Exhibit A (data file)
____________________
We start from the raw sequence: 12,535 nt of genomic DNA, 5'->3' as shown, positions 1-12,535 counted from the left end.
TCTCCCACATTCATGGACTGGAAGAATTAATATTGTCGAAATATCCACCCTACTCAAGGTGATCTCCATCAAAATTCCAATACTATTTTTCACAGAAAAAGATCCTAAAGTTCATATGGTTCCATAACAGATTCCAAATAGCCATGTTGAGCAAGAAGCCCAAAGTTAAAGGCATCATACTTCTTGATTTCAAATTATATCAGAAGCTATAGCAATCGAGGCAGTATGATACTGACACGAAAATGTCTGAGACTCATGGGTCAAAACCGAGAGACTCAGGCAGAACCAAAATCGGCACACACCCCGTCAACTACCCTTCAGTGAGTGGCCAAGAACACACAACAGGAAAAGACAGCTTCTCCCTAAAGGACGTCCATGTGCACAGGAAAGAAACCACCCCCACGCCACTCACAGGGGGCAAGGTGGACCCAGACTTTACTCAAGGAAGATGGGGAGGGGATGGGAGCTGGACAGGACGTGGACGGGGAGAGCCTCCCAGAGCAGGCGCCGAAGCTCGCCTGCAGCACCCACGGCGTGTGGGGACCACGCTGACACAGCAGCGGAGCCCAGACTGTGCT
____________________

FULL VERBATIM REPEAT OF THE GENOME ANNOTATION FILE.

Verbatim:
We start from the raw sequence: 12,535 nt of genomic DNA, 5'->3' as shown, positions 1-12,535 counted from the left end.
TCTCCCACATTCATGGACTGGAAGAATTAATATTGTCGAAATATCCACCCTACTCAAGGTGATCTCCATCAAAATTCCAATACTATTTTTCACAGAAAAAGATCCTAAAGTTCATATGGTTCCATAACAGATTCCAAATAGCCATGTTGAGCAAGAAGCCCAAAGTTAAAGGCATCATACTTCTTGATTTCAAATTATATCAGAAGCTATAGCAATCGAGGCAGTATGATACTGACACGAAAATGTCTGAGACTCATGGGTCAAAACCGAGAGACTCAGGCAGAACCAAAATCGGCACACACCCCGTCAACTACCCTTCAGTGAGTGGCCAAGAACACACAACAGGAAAAGACAGCTTCTCCCTAAAGGACGTCCATGTGCACAGGAAAGAAACCACCCCCACGCCACTCACAGGGGGCAAGGTGGACCCAGACTTTACTCAAGGAAGATGGGGAGGGGATGGGAGCTGGACAGGACGTGGACGGGGAGAGCCTCCCAGAGCAGGCGCCGAAGCTCGCCTGCAGCACCCACGGCGTGTGGGGACCACGCTGACACAGCAGCGGAGCCCAGACTGTGCT